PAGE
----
Side note: There is another specific option that I finally got around to trying. Tamron has an additional bit of equipment for select lenses, called the TAP-in Console, that attaches to the lens mount and interacts with software via a USB connection; in this manner it can update the lens firmware as well as providing some specific options. I’d purchased one some time back but finally got around to setting it all up, since it wouldn’t work on my present workhorse computer, requiring Win 8+ (or MacOS) only, and I had to load the software on a spare computer. The options, however, were only for three things: manual focus ‘speed’ (how responsive the manual focus ring is to input,) focus limiter range (what distances are effective when using the focus limit switch,) and specific tweaks to focus at different focal lengths and distances. In other words, if you find the lens is consistently a little off at 300 mm focal length and mid-range distances, you can adjust this by small increments for more accuracy. Sounds very cool, but to implement it effectively and accurately, you’d need a significant set of high-contrast targets at varying distances, which you would shoot test photos of at varying focal lengths, examine the resulting images at high magnification on a computer, then adjust accordingly; for maximum efficiency, you’d also need secondary targets slightly ahead and behind the primary ones, offset far enough to be outside of the AF sensor range yet still in the photo, that would tell you if the focus was off slightly ahead of or behind the target. Obviously, setting all of this up and shooting the test images would take a few hours, and this didn’t seem to be my issue anyway (other than the change made above to the camera’s Custom Functions) so I’m in no hurry.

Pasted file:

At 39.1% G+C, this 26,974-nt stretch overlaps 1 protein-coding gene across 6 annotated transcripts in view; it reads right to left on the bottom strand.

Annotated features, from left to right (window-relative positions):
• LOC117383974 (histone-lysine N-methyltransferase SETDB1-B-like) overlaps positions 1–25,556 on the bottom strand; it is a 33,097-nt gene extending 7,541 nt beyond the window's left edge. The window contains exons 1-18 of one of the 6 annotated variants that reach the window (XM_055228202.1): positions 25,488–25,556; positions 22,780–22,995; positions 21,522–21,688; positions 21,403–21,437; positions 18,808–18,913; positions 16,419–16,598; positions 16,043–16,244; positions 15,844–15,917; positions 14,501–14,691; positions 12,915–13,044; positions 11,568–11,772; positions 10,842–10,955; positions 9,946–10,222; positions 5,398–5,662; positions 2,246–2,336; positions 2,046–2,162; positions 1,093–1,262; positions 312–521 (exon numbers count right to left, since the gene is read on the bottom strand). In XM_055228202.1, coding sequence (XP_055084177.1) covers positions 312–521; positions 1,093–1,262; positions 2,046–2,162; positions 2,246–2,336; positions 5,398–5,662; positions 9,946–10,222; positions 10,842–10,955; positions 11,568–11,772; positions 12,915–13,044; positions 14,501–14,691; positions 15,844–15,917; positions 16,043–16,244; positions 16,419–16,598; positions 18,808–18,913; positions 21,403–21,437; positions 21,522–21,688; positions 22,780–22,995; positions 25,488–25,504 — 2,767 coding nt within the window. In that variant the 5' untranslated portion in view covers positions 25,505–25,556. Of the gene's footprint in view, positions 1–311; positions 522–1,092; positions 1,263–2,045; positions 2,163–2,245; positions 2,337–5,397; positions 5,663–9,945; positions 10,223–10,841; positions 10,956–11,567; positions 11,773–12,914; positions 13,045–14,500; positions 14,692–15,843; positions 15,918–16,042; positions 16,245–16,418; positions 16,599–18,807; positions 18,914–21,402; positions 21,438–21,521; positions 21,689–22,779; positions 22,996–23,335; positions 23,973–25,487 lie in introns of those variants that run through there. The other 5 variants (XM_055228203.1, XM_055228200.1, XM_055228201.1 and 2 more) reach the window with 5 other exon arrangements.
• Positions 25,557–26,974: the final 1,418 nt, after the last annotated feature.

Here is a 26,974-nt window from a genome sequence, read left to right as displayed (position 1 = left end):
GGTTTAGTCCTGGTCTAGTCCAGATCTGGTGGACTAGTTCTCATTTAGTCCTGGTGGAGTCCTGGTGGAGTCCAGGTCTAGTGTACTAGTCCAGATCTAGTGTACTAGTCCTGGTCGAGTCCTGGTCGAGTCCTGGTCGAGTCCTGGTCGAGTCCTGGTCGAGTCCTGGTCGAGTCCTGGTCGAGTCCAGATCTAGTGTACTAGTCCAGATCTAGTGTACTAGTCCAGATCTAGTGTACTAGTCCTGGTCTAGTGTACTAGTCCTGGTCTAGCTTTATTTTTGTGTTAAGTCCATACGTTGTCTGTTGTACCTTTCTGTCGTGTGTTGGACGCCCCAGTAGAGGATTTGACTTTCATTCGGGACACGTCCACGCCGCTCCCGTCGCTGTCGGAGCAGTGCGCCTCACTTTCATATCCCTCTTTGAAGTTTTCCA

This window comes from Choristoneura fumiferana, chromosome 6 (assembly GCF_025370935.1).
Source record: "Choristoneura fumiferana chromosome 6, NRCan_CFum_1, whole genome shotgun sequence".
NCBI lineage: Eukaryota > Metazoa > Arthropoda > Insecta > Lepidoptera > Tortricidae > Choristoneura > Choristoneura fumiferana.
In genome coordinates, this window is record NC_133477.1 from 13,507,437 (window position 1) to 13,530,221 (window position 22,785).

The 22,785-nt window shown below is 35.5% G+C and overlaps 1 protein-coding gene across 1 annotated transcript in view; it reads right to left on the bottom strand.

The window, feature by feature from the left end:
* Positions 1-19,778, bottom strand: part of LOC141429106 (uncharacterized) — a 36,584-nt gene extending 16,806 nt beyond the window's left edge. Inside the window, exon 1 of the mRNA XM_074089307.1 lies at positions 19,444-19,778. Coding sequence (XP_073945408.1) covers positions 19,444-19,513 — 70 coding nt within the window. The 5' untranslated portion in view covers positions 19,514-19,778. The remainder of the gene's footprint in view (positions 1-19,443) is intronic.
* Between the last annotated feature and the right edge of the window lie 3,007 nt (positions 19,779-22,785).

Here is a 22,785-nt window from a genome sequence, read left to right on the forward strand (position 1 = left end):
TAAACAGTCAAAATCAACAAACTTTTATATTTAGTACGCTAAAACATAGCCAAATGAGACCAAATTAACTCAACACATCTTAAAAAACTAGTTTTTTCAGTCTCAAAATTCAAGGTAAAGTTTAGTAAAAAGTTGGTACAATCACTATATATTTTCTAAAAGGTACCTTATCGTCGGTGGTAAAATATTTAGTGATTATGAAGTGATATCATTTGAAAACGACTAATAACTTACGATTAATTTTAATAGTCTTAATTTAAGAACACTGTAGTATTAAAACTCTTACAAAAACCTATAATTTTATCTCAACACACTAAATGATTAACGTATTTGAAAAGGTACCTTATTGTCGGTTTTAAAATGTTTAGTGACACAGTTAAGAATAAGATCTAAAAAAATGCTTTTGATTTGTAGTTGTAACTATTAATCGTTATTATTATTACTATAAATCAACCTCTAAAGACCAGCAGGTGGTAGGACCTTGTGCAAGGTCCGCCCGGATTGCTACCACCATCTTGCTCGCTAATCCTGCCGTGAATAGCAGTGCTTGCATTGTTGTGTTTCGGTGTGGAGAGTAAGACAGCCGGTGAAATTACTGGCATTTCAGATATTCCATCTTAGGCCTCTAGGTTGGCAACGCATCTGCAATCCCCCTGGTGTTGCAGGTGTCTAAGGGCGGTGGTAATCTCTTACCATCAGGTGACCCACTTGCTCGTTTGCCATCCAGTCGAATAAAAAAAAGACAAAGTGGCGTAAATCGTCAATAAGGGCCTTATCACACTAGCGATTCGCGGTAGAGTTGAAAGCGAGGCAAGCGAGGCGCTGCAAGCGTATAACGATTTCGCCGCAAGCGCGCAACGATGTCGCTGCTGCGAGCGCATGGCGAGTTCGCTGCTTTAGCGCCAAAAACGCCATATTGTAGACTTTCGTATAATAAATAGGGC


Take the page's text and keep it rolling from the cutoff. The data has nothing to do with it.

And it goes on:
What it didn’t have were any options to change which direction it would begin to hunt within, or something to limit initial hunting to small increments to assist with moving subjects that momentarily got outside of the AF area – no one needs the lens to suddenly rack down to its shortest limit in such cases. There’s a balance point between the lens seeking autofocus as needed, when first raised to the eye for example, and trying to regain or retain focus for a moment when a moving subject proves hard to track, which is (I would think) a very frequent occurrence with a long lens. However, this might be a function of the camera body itself, though not something to be found or altered in the Custom Functions of the Canon 7D.

[By the way, after updating the firmware, the only change I made to the lens settings was to boost the manual focus speed, mostly to manually counteract that damn hunting, and we’ll see how much this negatively affects nailing sharp focus when intentionally focusing manually – these have yet to be tested.]

Anyway, that’s all the jazz I played with to improve autofocus results – turned out to be longer than I imagined. Hopefully someone will derive their own improvements from it.

osprey Pandion haliaetus overhead in much better focus